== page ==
Unprecedented insight into two-dimensional magnets

Imaging the magnetization, localized defects and magnetic domains of atomically thin crystals of the vdW magnet.

The discovery of ferromagnetism in 2D van der Waals (vdW) crystals has generated widespread interest. Making further progress requires quantitative knowledge of the magnetic properties of vdW magnets on the nanoscale.

Physicists at the University of Basel, for the first ever time have gauged the magnetic properties of atomically thin van der Waals materials on the nanoscale using diamond quantum sensors. The sensors allow them to image the magnetization, localized defects and magnetic domains of atomically thin crystals of the vdW magnet.

Until now, it was literally impossible to determine the strength, alignment, and structure of these magnets quantitatively nor on the nanoscale. Physicists found that using diamond tips with single electron spins in an atomic force microscope may help such kind of studies.

Georg-H.-Endress Professor Patrick Maletinsky from the Department of Physics said, “Our method, which uses the individual spins in diamond color centers as sensors, opens up a whole new field. The magnetic properties of two-dimensional materials can now be studied on the nanoscale and even in a quantitative manner. Our innovative quantum sensors are perfectly suited to this complex task.”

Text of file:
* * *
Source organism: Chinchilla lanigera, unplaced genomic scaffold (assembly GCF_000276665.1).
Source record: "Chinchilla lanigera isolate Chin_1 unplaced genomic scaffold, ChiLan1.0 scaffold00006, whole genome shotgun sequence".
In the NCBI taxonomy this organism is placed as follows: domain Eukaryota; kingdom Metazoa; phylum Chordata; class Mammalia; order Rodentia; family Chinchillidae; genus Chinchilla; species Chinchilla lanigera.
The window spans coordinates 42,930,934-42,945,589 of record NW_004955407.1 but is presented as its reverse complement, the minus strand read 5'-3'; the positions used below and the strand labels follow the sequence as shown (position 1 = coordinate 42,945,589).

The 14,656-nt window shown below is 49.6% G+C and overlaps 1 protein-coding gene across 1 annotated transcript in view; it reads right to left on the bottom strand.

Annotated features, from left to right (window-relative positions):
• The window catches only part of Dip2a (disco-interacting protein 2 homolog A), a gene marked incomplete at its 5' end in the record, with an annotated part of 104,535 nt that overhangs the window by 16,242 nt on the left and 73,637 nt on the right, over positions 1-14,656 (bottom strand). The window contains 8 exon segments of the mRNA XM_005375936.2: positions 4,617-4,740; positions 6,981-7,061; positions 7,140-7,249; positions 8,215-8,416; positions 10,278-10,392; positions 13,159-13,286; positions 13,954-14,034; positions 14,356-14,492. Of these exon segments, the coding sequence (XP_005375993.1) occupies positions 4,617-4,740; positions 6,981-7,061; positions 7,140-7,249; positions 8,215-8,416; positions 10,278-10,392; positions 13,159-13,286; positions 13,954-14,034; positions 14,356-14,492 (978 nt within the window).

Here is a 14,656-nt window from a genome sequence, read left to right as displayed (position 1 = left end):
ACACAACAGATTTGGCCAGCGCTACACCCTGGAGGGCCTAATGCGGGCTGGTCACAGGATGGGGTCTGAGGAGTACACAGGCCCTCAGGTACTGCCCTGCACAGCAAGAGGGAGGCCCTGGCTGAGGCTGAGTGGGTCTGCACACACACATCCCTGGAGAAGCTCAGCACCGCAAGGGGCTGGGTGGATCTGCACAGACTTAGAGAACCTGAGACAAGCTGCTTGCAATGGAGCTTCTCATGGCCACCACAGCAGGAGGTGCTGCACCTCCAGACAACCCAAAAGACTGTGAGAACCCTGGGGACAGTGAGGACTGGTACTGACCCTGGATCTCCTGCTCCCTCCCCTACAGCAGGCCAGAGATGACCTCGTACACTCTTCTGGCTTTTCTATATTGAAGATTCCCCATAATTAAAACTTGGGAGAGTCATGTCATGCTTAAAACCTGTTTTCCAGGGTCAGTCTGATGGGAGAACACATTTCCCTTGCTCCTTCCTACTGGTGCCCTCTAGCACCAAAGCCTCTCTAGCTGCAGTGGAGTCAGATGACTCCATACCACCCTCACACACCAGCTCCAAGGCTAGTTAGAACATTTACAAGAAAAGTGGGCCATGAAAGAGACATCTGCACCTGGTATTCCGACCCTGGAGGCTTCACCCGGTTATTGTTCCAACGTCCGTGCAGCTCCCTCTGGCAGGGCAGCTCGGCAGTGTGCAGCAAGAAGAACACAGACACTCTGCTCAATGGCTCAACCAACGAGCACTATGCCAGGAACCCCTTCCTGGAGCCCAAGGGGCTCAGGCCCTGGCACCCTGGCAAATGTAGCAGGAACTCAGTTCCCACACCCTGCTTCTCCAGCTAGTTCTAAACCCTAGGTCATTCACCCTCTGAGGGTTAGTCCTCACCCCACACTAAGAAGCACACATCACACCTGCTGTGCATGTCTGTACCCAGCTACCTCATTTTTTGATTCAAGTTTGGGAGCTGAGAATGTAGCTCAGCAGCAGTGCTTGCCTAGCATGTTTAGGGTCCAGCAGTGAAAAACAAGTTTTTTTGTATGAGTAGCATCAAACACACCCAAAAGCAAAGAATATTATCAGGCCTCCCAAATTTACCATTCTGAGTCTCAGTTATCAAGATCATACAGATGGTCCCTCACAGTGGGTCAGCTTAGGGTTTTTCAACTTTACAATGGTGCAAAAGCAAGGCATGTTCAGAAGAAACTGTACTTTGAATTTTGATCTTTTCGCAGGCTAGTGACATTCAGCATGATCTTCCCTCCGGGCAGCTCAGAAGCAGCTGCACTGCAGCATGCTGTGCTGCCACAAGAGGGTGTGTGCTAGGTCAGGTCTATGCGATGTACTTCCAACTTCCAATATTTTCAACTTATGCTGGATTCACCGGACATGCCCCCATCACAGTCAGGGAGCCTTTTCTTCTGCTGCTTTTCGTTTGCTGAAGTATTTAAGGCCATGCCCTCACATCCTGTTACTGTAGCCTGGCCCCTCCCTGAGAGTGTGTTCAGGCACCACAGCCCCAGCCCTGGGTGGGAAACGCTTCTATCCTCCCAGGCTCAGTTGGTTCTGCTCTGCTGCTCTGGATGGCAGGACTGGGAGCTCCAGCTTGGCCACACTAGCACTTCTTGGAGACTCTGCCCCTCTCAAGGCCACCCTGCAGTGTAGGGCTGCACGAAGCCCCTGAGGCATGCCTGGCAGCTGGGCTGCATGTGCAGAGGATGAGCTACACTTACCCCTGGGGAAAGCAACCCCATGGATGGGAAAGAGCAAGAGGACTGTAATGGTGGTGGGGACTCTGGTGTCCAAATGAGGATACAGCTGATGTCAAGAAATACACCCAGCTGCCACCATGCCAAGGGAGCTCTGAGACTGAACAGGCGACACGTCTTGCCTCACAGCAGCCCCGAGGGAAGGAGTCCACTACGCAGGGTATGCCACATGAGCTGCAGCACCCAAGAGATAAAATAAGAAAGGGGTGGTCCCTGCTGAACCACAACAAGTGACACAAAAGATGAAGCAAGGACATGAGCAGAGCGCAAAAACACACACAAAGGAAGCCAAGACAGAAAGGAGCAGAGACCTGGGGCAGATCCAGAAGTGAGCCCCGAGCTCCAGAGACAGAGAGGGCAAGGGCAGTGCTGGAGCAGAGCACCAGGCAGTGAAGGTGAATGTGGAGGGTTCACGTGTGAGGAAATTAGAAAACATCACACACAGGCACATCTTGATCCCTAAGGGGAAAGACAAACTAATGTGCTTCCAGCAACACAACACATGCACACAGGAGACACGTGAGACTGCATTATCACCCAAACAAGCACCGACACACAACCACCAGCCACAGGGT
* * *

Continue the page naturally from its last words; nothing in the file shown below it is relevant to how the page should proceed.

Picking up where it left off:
Scientists then focused on magnetic properties of single atomic layers of chromium triiodide and found that the answer to a key scientific question about the magnetism of this material.

As a three-dimensional, bulk crystal, chromium triiodide is fully magnetically ordered. In the case of few atomic layers, however, only stacks with an odd number of atomic layers show a non-zero magnetization. Stacks with an even number of layers exhibit an antiferromagnetic behavior; i.e. they are not magnetized. The cause of this “even/odd-effect” and the discrepancy to bulk material was previously unknown.

This phenomenon is the result of a specific atomic arrangement of the layers, found physicists. During sample preparation, the individual chromium triiodide layers slightly move against one another. The resulting strain in the lattice means the spins of successive layers are unable to align in the same direction; instead, the spin direction alternates in the layers. With an even number of layers, the magnetization of the layers cancel out; with an odd number, the strength of the measured magnetization corresponds to that of a single layer.

However, when the strain in the stack is released—for example, by puncturing the sample—the spins of all layers can align in the same direction, as is also observed in bulk crystals. The magnetic strength of the entire stack is then consistent with the sum of the individual layers.

The study also opens interesting perspectives on how their innovative quantum sensors can be used in the future to study two-dimensional magnets in order to contribute to the development of novel electronic components.

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